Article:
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“Humble yourselves under the mighty hand of God and he will lift you up in due time.” (1 Peter 5:6)

Genesis 11 and 12 present an interesting contrast.  Genesis 11 is the tower of Babel story.  In this story the people of the world are starting to disperse from one central area out into the whole earth.  As they come to the plain of Shinar they decide to build a tower that is going to reach up into the heavens. Part of their reasoning for building this tower is so that they can make a name for themselves.  It must have been an impressive sight because God even comments that with one language nothing will be impossible for them however there are some interesting notes.  While the people are trying to build a tower that reaches to the heavens, God, who is in Heaven, has to actually come down in order to see the city and the tower.  It sounds as if the tower was still so small that God had to actually come down to know it was there. While it may have been impressive it was nothing compared to God and his greatness.    It is also important to remember that part of their reasoning for building the tower was to make a name for themselves, and when God sees the tower and their actions and their intentions, he babels their languages and disperses them throughout the world because they have the wrong motives.

Genesis 12 records the call of Abram.  The only thing we know about Abram at this point is that he is the son of Terah and that he had migrated with his father from the land of Ur to the city of Haran.  The text does not say how long but it is safe to assume he was in Haran for some amount of time when God calls him to leave his country and his family and his father’s house and to go to the land of Canaan.  Once there God promises to bless him and make his name great, and to use him to be a blessing to all other peoples of the earth.  Nothing else is relayed about the call of Abram except for three simple words, “So Abram went.”  And as the story proceeds we discover that God was faithful to his promises including making Abraham’s name great and using him to be a blessing to the rest of the world.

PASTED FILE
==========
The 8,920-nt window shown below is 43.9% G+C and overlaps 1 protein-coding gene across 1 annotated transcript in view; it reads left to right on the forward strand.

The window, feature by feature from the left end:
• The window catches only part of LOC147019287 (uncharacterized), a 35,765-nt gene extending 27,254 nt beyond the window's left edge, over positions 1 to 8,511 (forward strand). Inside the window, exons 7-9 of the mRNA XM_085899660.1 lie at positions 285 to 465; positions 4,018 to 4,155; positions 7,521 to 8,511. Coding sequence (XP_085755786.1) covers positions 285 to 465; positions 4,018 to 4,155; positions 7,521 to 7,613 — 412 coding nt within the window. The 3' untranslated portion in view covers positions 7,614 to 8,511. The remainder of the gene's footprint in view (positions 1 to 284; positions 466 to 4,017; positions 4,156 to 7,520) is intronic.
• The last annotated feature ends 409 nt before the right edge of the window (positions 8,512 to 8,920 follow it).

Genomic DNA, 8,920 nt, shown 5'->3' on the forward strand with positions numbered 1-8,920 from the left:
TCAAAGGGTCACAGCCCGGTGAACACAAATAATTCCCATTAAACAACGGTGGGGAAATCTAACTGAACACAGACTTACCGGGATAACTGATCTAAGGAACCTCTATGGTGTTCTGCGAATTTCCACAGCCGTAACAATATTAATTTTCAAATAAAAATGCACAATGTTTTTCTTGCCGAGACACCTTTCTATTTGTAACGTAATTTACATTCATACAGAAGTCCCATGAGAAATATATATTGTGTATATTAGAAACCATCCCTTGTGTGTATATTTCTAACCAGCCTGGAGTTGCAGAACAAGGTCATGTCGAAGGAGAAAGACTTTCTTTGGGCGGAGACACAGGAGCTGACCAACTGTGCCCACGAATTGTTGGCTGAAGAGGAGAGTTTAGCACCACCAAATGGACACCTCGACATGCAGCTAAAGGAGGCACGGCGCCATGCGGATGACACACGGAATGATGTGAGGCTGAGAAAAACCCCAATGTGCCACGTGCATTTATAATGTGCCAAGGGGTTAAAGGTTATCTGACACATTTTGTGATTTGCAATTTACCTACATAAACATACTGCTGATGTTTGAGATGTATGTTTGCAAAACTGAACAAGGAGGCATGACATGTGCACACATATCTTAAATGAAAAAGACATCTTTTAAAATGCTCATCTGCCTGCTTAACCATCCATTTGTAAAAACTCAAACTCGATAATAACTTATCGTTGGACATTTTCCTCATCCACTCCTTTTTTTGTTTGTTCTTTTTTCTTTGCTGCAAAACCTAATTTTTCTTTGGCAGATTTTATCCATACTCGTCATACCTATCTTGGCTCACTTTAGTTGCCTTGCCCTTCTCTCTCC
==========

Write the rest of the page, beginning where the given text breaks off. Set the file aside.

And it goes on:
The contrast may be subtle, but is so poignant.  At Babel the people try to make a name for themselves and God destroys their plans and scatters them throughout the whole earth.  With Abram, God finds a humble obedient servant who in the big scheme of the world is not very important and doesn’t even have a descendent to carry on his family name and God blesses him and exalts him and makes him great.  When people try to make a name for themselves God thwarts their plans and humbles them.  But, when someone simply answers God’s call on their lives, expecting nothing, God exalts them to the highest place.

It’s interesting how often we fall into this trap.  We have plans, we have dreams, we have goals that we want to accomplish, whether in the new year or in life.  Often, these are not bad dreams or bad plans.  However, far too often it is for our own glory, or our own honor, or maybe just the simple pride of wanting to be recognized for a job well done.  God will often thwart these plans because we can not make a name for ourselves.  However, when we humble ourselves and obey God’s call on our lives.  When we are willing to say “God, it’s not about me, it’s about you.”  When we are fulfilling the role that maybe we don’t want to fulfill but it is the role God has placed before us, he will exult us and lift us up.

I don’t think Abraham had any idea what he was getting into when he accepted God’s call and followed, but God did great things through him.  We often don’t know what God has in store when he calls us to a task, but may we humbly follow knowing God will take care of us in the end.